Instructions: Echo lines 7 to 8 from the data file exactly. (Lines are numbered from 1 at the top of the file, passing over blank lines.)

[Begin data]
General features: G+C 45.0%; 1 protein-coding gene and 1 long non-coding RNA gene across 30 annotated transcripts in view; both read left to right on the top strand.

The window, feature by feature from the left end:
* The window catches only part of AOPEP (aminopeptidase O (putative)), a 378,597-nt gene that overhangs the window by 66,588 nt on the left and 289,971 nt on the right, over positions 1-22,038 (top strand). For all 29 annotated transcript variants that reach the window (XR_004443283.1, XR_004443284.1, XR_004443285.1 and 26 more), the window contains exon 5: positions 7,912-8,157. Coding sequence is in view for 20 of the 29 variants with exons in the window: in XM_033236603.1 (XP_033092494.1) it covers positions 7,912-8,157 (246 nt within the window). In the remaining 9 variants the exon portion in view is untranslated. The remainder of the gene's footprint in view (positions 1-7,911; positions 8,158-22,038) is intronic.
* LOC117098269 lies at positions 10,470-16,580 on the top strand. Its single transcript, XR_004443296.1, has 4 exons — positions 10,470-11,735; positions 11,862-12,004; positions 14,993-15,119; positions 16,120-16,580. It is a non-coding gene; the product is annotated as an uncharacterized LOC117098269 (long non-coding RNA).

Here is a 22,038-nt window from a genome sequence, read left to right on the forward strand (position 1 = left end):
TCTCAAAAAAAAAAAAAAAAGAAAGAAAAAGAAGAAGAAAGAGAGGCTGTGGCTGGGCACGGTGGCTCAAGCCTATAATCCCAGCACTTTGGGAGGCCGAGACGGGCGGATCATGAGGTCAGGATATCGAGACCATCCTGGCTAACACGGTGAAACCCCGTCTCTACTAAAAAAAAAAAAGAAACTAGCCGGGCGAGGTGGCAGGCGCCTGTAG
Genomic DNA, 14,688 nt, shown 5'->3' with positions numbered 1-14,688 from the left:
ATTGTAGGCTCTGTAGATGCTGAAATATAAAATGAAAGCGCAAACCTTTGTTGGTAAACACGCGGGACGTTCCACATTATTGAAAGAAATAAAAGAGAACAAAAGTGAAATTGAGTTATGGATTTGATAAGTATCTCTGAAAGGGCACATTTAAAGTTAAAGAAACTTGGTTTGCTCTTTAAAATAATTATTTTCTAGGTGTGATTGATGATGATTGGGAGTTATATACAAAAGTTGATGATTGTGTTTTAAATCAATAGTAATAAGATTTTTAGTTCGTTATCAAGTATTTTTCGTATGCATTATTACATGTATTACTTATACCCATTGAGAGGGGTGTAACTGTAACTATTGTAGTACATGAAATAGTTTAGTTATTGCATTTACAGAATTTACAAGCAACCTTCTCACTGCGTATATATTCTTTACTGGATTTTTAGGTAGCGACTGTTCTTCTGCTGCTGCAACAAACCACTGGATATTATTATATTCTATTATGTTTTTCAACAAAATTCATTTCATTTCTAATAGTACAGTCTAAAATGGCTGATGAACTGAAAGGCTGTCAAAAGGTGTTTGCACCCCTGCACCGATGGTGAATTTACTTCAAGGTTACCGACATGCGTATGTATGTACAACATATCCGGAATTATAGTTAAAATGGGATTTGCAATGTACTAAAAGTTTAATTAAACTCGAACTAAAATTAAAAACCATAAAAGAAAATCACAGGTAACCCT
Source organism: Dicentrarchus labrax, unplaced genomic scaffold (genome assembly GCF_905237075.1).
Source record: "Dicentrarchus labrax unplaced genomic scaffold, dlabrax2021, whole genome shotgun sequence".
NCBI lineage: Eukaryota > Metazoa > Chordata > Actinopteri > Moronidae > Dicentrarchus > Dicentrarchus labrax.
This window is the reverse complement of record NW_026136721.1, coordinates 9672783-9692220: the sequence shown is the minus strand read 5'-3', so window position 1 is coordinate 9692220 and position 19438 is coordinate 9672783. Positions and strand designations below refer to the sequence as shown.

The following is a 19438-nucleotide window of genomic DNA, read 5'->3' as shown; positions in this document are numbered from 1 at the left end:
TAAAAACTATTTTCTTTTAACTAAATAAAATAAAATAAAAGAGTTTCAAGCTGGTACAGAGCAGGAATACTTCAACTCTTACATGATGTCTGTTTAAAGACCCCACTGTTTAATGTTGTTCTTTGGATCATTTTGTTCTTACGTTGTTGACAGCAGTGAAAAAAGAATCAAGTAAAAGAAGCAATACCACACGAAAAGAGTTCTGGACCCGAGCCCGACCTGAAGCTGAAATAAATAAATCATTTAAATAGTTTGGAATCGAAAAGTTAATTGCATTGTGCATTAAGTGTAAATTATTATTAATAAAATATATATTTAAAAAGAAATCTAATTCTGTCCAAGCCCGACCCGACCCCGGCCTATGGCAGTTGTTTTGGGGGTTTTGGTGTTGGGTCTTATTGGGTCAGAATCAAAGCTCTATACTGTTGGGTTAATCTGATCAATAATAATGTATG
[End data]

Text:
Genomic DNA, 14,688 nt, shown 5'->3' with positions numbered 1-14,688 from the left:
ATTGTAGGCTCTGTAGATGCTGAAATATAAAATGAAAGCGCAAACCTTTGTTGGTAAACACGCGGGACGTTCCACATTATTGAAAGAAATAAAAGAGAACAAAAGTGAAATTGAGTTATGGATTTGATAAGTATCTCTGAAAGGGCACATTTAAAGTTAAAGAAACTTGGTTTGCTCTTTAAAATAATTATTTTCTAGGTGTGATTGATGATGATTGGGAGTTATATACAAAAGTTGATGATTGTGTTTTAAATCAATAGTAATAAGATTTTTAGTTCGTTATCAAGTATTTTTCGTATGCATTATTACATGTATTACTTATACCCATTGAGAGGGGTGTAACTGTAACTATTGTAGTACATGAAATAGTTTAGTTATTGCATTTACAGAATTTACAAGCAACCTTCTCACTGCGTATATATTCTTTACTGGATTTTTAGGTAGCGACTGTTCTTCTGCTGCTGCAACAAACCACTGGATATTATTATATTCTATTATGTTTTTCAACAAAATTCATTTCATTTCTAATAGTACAGTCTAAAATGGCTGATGAACTGAAAGGCTGTCAAAAGGTGTTTGCACCCCTGCACCGATGGTGAATTTACTTCAAGGTTACCGACATGCGTATGTATGTACAACATATCCGGAATTATAGTTAAAATGGGATTTGCAATGTACTAAAAGTTTAATTAAACTCGAACTAAAATTAAAAACCATAAAAGAAAATCACAGGTAACCCT